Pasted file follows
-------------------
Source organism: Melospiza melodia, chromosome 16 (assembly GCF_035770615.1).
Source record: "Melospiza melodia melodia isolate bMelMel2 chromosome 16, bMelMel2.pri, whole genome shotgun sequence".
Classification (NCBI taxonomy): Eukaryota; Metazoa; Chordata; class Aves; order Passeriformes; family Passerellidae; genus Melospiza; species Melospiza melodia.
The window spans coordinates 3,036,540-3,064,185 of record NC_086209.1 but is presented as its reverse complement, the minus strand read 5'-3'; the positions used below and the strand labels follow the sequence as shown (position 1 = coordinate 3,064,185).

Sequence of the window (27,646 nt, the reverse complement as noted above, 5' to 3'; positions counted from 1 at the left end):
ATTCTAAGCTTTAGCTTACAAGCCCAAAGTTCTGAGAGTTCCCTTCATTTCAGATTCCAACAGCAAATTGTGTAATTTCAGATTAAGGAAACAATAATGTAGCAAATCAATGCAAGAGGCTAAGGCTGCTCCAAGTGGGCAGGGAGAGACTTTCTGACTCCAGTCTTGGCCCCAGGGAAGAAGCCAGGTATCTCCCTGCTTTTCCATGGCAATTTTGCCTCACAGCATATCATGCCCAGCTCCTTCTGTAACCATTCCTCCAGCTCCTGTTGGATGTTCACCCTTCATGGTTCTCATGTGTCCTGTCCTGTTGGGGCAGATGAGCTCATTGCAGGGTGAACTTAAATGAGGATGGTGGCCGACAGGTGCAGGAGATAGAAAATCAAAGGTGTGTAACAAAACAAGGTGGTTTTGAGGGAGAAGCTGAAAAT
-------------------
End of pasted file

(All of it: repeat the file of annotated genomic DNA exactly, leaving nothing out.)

Source organism: Melospiza melodia, chromosome 16 (assembly GCF_035770615.1).
Source record: "Melospiza melodia melodia isolate bMelMel2 chromosome 16, bMelMel2.pri, whole genome shotgun sequence".
Classification (NCBI taxonomy): Eukaryota; Metazoa; Chordata; class Aves; order Passeriformes; family Passerellidae; genus Melospiza; species Melospiza melodia.
The window spans coordinates 3,036,540-3,064,185 of record NC_086209.1 but is presented as its reverse complement, the minus strand read 5'-3'; the positions used below and the strand labels follow the sequence as shown (position 1 = coordinate 3,064,185).

Sequence of the window (27,646 nt, the reverse complement as noted above, 5' to 3'; positions counted from 1 at the left end):
ATTCTAAGCTTTAGCTTACAAGCCCAAAGTTCTGAGAGTTCCCTTCATTTCAGATTCCAACAGCAAATTGTGTAATTTCAGATTAAGGAAACAATAATGTAGCAAATCAATGCAAGAGGCTAAGGCTGCTCCAAGTGGGCAGGGAGAGACTTTCTGACTCCAGTCTTGGCCCCAGGGAAGAAGCCAGGTATCTCCCTGCTTTTCCATGGCAATTTTGCCTCACAGCATATCATGCCCAGCTCCTTCTGTAACCATTCCTCCAGCTCCTGTTGGATGTTCACCCTTCATGGTTCTCATGTGTCCTGTCCTGTTGGGGCAGATGAGCTCATTGCAGGGTGAACTTAAATGAGGATGGTGGCCGACAGGTGCAGGAGATAGAAAATCAAAGGTGTGTAACAAAACAAGGTGGTTTTGAGGGAGAAGCTGAAAAT